Just a question about rewarding during training. Has anyone tried training without using food as a reward? Has it worked well? I know each dog is different and won't really know what works for our pup until we get her...but I was wondering how effective it would be to train without using treats as rewards. Any tips would be appreciated.
the essence of a reward is it has to be something the dog really wants. it can be treats, a game, a toy, tugging, praise (vocal or touch), etc. It can be any combination of those. the value of each will depend on the individual dog.
also, using treats for training is not supposed to be giving a dog a treat for every single thing and having a treat in your hand. you use them when necessary and sparingly. the dog should know he is working for something but it should not be used as a lure (though for a new command you may lure once, maybe twice but then you stop). treats should be out of sight when you work. in a pocked, in a pouch, hidden on a cupboard/shelf.
Charlie (foster) and Rocky
I tried training without treats, just lots of praise... later finding it easier to use treats as described above by Tanya.
I use sticks,and balls mainly with Bentley. Occasionaly a few treats, but he would rather have his toy. Tank I started using treats and now just give them here and there. He likes getting petted and a good boy better anyway!
~It doesn't matter how smart the dog is,it matters how smart the owner is.
We havent used treats once. We do praise and affection instead and it's going really well. shes 13 weeks today and is potty trained, crate trained, knows sit, come, no, release, down (off the couch) and retrieves like crazy. Labs are people pleasers! They are happy making their owner happy! If we get really excited and happy for her she feeds off our energy and is happy with herself too!
My girl isn't really intrested in treats for training. She much more prefers a heavy praise and a good belly rub.
Marley and I are currently doing some dog obedience class's and they insist you have treats. They also tell you about withdrawing the treats gradually so they follow commands without the treats. I rarely use treats at home. I was rather sceptical about training with treats as previously have just used praise. I have to say though Marley learns his commands quickly. Why wouldn't he, being a lab and he is very food motivated of course.
The course is very interesting watching all the dogs. Marley grasps commands almost immediately, there is a Rottweiler in the class and he to picks up the commands quickly. All of the little dogs take quite awhile "to get it". Just love the intelligence and willing to please that labs have. Marley may be a new member of my family, but I just want to shout out from the trees how much I love my boy. Another absolute lab lover.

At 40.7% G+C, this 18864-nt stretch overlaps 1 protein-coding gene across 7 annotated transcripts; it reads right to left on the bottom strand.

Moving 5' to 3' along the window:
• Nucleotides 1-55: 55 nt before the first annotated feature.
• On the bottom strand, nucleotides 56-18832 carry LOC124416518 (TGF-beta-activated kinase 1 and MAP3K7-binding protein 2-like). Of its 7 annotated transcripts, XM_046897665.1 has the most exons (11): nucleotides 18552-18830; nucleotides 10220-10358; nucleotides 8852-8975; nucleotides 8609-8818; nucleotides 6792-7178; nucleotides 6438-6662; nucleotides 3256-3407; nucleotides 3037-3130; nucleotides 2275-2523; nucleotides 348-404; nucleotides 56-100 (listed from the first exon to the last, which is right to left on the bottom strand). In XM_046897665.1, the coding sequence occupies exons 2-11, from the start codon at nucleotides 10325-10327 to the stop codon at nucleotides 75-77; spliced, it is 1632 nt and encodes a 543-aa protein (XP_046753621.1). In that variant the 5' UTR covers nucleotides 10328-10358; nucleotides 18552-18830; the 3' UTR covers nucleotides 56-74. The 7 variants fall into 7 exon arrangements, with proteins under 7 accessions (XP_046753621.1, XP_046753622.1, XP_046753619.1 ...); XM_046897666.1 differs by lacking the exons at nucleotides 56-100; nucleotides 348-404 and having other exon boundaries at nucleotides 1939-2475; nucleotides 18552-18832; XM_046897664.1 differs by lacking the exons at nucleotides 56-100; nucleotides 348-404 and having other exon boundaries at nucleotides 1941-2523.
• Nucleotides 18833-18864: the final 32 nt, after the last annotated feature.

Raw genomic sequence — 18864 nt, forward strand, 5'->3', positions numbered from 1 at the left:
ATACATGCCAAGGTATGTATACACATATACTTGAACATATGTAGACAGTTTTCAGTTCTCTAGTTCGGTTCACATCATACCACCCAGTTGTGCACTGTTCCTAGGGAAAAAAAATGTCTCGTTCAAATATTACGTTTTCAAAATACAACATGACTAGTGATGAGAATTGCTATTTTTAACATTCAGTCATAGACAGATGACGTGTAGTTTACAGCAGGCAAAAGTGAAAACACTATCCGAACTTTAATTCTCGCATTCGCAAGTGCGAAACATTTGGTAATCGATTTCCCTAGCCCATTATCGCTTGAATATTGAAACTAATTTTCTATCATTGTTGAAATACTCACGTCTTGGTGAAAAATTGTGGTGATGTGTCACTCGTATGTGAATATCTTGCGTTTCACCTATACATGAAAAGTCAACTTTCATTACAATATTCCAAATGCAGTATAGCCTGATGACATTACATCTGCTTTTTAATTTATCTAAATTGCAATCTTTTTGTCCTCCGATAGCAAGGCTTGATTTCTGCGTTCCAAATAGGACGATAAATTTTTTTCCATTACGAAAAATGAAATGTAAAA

LOL, I have to laugh the belly rub dog above. There was a Siberian Husky in our class to whom food treats meant nothing. But he would work for a belly rub. It was our first class, very basic stuff like learning a SIT and nice leash walking. Man oh man, was it slow training for the Husky's owner. Walk a few paces, reward for good heel position as you go along. While the rest of us popped a treat in our dog's mouth as we walked that poor woman had to stop, have her dog lie down and then he got his belly rub. It was painful to see. Our trainer gave her special lessons on getting him to accept the belly rub while he was standing up. I'm telling you, that owner sure wished she could use food treats.
No, I lie. There was another dog who didn't respond to food treats. The Lab x Border Collie would only work for a chomp on his tug toy. That wasn't so bad, at least his owner could keep moving as she trained a heel.
You use the reward that works best for your dog. I find different rewards are better for different things. A food treat is OK for a lot of our Rally training and beginning basics but didn't cut it when I was working on retrieving. For that I found a throw of the ball was the higher value reward needed.
Rewards change over time as well. I found with Takoda treats when he was really young 3-4.5 months worked well. When we started adding in distractions and working outside as he got older, the last month and a half, the treats were not as motivating anymore. I have started transferring value to toys and this keeps him motivated. I still throw in a treat from time to time to keep him guessing and sometimes I use a lot of affection(he loves his hindquarters rubbed). By varying the reward it keeps him motivated and working.
Deep Run Traveling "Takoda" (12/05/12)
Deep Run Easygoing Ezekial "Zeke" (04/13/17)